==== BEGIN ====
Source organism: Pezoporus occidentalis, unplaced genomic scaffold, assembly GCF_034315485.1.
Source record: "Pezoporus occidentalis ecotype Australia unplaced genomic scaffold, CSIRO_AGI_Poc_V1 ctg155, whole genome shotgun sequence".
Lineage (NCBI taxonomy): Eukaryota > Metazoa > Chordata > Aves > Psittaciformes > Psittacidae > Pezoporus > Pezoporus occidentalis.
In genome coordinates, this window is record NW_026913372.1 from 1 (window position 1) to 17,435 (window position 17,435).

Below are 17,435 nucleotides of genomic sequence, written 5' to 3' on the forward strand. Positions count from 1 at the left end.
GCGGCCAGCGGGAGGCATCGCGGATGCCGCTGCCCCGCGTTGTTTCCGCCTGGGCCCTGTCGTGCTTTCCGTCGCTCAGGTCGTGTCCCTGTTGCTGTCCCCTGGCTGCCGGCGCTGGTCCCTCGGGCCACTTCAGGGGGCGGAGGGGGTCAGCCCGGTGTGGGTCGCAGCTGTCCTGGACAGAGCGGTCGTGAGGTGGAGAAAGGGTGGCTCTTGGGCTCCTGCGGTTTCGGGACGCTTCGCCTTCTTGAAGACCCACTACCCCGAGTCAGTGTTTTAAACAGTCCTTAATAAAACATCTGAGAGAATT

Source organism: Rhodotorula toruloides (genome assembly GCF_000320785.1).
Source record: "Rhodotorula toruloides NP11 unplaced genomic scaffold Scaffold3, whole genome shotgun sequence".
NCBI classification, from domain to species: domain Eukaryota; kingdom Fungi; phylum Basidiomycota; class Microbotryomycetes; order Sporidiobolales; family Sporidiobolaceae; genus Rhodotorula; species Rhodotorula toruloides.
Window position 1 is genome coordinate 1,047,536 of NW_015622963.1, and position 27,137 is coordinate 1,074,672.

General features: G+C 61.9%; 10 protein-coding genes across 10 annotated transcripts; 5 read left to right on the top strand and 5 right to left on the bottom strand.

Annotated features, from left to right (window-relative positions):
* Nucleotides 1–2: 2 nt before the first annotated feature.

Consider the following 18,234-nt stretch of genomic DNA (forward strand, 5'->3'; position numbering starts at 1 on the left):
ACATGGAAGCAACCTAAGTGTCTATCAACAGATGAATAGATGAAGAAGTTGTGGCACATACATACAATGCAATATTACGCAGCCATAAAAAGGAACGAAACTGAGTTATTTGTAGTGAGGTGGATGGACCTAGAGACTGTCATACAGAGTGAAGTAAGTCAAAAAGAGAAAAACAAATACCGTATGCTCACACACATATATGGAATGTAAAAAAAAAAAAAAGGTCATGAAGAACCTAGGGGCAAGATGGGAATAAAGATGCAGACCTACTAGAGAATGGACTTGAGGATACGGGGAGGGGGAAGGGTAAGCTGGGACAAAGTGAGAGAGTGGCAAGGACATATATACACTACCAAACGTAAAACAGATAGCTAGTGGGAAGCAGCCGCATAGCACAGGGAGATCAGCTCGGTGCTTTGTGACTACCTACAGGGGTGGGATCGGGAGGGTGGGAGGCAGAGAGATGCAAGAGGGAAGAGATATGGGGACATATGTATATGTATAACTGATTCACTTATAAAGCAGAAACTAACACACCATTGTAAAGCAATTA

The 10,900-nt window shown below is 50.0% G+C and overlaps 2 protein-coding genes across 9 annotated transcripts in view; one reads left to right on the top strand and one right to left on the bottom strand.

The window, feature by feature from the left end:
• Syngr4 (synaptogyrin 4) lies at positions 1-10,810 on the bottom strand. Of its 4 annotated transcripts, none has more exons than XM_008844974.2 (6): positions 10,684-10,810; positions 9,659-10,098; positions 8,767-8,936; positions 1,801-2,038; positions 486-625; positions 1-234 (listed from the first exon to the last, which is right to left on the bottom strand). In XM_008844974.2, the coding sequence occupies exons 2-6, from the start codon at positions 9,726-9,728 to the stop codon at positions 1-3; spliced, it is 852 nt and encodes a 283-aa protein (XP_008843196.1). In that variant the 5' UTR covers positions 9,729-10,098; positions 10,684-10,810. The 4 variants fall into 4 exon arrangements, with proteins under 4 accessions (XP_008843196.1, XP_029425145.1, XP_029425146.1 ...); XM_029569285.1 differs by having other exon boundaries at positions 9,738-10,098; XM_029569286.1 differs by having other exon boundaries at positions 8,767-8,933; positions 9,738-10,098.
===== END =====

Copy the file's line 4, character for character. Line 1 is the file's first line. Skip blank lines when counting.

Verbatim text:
In genome coordinates, this window is record NW_026913372.1 from 1 (window position 1) to 17,435 (window position 17,435).